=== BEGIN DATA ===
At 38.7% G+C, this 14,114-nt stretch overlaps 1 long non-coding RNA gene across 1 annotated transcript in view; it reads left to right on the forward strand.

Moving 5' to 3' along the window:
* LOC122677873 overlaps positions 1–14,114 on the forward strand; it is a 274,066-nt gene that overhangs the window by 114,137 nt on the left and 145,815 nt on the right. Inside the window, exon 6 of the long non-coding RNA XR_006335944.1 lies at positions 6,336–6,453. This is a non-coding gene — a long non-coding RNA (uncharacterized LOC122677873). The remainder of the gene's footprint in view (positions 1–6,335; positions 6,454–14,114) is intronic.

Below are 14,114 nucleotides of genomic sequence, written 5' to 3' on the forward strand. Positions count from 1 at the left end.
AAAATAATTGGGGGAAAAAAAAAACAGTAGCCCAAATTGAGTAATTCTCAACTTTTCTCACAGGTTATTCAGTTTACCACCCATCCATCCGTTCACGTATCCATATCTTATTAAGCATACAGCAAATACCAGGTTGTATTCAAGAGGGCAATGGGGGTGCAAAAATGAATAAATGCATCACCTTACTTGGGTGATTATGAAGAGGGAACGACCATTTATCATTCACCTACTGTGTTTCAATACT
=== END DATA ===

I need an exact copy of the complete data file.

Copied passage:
At 38.7% G+C, this 14,114-nt stretch overlaps 1 long non-coding RNA gene across 1 annotated transcript in view; it reads left to right on the forward strand.

Moving 5' to 3' along the window:
* LOC122677873 overlaps positions 1–14,114 on the forward strand; it is a 274,066-nt gene that overhangs the window by 114,137 nt on the left and 145,815 nt on the right. Inside the window, exon 6 of the long non-coding RNA XR_006335944.1 lies at positions 6,336–6,453. This is a non-coding gene — a long non-coding RNA (uncharacterized LOC122677873). The remainder of the gene's footprint in view (positions 1–6,335; positions 6,454–14,114) is intronic.

Below are 14,114 nucleotides of genomic sequence, written 5' to 3' on the forward strand. Positions count from 1 at the left end.
AAAATAATTGGGGGAAAAAAAAAACAGTAGCCCAAATTGAGTAATTCTCAACTTTTCTCACAGGTTATTCAGTTTACCACCCATCCATCCGTTCACGTATCCATATCTTATTAAGCATACAGCAAATACCAGGTTGTATTCAAGAGGGCAATGGGGGTGCAAAAATGAATAAATGCATCACCTTACTTGGGTGATTATGAAGAGGGAACGACCATTTATCATTCACCTACTGTGTTTCAATACT